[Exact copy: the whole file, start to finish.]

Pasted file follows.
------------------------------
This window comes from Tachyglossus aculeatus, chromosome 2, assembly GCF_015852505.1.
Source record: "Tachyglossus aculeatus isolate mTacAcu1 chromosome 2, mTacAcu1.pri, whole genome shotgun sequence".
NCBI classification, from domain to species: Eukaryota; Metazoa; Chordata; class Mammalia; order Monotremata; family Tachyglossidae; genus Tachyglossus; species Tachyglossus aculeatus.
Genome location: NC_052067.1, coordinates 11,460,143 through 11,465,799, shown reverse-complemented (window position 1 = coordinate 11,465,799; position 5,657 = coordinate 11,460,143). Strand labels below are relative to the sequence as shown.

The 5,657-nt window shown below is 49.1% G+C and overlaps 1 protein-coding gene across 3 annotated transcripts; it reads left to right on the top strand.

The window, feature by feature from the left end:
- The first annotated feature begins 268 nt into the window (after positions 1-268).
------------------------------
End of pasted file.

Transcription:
This window comes from Tachyglossus aculeatus, chromosome 2, assembly GCF_015852505.1.
Source record: "Tachyglossus aculeatus isolate mTacAcu1 chromosome 2, mTacAcu1.pri, whole genome shotgun sequence".
NCBI classification, from domain to species: Eukaryota; Metazoa; Chordata; class Mammalia; order Monotremata; family Tachyglossidae; genus Tachyglossus; species Tachyglossus aculeatus.
Genome location: NC_052067.1, coordinates 11,460,143 through 11,465,799, shown reverse-complemented (window position 1 = coordinate 11,465,799; position 5,657 = coordinate 11,460,143). Strand labels below are relative to the sequence as shown.

The 5,657-nt window shown below is 49.1% G+C and overlaps 1 protein-coding gene across 3 annotated transcripts; it reads left to right on the top strand.

The window, feature by feature from the left end:
- The first annotated feature begins 268 nt into the window (after positions 1-268).